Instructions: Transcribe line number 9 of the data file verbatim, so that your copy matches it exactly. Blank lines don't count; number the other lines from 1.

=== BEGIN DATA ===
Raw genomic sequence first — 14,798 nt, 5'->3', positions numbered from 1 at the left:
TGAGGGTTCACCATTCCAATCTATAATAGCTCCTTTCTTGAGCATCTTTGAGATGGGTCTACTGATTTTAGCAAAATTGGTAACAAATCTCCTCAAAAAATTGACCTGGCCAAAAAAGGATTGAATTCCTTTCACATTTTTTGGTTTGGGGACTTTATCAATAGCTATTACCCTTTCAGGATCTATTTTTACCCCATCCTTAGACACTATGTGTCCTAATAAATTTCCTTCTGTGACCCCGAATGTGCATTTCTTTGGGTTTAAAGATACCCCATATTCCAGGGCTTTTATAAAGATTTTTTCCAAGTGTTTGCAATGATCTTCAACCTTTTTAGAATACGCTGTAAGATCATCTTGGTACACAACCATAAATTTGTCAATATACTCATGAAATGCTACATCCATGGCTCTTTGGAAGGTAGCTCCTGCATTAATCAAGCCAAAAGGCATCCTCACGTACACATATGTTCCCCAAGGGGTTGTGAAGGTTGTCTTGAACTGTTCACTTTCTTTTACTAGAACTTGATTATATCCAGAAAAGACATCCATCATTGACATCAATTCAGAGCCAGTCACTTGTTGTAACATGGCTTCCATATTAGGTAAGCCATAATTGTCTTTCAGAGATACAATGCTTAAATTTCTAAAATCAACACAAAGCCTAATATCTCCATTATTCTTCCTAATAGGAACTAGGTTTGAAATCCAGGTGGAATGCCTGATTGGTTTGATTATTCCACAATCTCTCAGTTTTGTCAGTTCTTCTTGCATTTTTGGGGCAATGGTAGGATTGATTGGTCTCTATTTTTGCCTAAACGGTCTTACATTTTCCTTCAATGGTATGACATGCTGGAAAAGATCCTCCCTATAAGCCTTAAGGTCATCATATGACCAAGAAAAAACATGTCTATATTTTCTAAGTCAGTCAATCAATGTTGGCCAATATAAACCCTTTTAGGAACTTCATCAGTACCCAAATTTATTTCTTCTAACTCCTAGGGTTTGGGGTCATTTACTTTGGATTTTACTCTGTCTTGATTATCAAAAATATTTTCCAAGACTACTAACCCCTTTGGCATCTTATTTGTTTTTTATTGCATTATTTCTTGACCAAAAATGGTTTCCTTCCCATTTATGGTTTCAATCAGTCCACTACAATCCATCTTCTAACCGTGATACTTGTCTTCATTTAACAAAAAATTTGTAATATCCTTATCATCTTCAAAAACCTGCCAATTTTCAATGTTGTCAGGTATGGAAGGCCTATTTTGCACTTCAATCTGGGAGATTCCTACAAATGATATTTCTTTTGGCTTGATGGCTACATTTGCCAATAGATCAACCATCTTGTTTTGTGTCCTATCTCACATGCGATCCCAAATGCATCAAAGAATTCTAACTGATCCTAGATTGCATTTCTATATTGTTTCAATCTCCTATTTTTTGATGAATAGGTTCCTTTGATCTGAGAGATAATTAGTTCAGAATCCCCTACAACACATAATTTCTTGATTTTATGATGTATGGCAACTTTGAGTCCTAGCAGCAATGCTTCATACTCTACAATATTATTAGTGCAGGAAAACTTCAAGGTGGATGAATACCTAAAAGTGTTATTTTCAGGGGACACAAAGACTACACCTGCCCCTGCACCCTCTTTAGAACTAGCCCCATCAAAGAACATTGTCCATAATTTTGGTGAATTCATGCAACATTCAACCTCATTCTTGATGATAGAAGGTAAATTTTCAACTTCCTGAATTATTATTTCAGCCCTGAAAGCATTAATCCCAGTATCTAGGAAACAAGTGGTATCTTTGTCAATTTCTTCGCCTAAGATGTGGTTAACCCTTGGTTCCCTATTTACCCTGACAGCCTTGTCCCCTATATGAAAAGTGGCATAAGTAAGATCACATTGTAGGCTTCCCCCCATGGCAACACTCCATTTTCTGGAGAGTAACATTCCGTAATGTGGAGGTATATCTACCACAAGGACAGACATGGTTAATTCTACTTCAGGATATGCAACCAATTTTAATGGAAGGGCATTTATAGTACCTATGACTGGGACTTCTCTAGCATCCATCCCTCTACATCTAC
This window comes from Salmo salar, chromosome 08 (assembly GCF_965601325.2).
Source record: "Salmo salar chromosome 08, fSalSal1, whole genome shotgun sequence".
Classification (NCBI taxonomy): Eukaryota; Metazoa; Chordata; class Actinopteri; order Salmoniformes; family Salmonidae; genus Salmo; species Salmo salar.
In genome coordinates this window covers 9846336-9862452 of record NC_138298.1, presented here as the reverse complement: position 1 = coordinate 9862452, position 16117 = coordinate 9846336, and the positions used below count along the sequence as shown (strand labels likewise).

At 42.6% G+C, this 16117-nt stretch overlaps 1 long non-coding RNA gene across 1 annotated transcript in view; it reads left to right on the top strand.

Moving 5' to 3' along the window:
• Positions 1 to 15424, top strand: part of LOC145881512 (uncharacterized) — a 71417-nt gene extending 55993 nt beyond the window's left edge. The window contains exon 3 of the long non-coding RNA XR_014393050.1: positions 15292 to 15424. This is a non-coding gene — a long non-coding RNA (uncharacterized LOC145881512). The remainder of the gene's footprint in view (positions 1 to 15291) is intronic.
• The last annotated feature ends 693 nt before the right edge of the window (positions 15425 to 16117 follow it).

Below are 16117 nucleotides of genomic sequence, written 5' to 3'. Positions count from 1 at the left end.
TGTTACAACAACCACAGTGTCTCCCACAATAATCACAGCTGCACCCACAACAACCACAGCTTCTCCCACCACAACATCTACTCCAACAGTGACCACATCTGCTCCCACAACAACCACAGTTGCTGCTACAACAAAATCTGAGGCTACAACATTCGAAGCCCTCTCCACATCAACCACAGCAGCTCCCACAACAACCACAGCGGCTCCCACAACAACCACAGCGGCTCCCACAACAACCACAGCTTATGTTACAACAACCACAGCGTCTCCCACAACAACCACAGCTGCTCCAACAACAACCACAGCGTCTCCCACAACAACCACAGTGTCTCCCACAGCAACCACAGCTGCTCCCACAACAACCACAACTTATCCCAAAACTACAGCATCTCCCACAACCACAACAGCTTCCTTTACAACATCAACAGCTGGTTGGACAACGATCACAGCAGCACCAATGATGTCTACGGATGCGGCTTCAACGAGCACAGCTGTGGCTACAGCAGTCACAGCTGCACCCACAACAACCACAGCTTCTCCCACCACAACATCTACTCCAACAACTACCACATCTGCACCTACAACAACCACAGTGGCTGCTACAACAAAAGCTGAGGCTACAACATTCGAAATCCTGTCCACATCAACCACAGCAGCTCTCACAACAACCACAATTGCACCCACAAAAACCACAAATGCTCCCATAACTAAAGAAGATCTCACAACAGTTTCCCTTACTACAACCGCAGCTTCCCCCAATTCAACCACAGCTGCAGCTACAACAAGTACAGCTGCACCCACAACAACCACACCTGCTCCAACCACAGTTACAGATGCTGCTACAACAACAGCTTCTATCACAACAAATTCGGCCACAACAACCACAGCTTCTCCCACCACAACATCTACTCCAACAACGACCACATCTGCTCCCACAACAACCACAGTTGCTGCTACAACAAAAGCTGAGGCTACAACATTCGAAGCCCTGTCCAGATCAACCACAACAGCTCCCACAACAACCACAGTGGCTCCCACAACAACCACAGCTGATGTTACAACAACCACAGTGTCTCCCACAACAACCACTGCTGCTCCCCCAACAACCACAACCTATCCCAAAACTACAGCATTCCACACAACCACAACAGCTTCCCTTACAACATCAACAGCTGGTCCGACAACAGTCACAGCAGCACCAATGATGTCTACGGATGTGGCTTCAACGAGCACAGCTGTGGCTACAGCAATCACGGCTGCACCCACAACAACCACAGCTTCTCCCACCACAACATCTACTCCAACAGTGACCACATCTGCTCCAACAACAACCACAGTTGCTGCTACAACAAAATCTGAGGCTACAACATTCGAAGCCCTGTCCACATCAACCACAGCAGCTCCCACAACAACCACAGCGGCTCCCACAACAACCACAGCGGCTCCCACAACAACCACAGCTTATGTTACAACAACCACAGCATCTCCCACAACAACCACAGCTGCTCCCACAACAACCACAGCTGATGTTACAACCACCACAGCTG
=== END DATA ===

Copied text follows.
• Positions 1 to 15424, top strand: part of LOC145881512 (uncharacterized) — a 71417-nt gene extending 55993 nt beyond the window's left edge. The window contains exon 3 of the long non-coding RNA XR_014393050.1: positions 15292 to 15424. This is a non-coding gene — a long non-coding RNA (uncharacterized LOC145881512). The remainder of the gene's footprint in view (positions 1 to 15291) is intronic.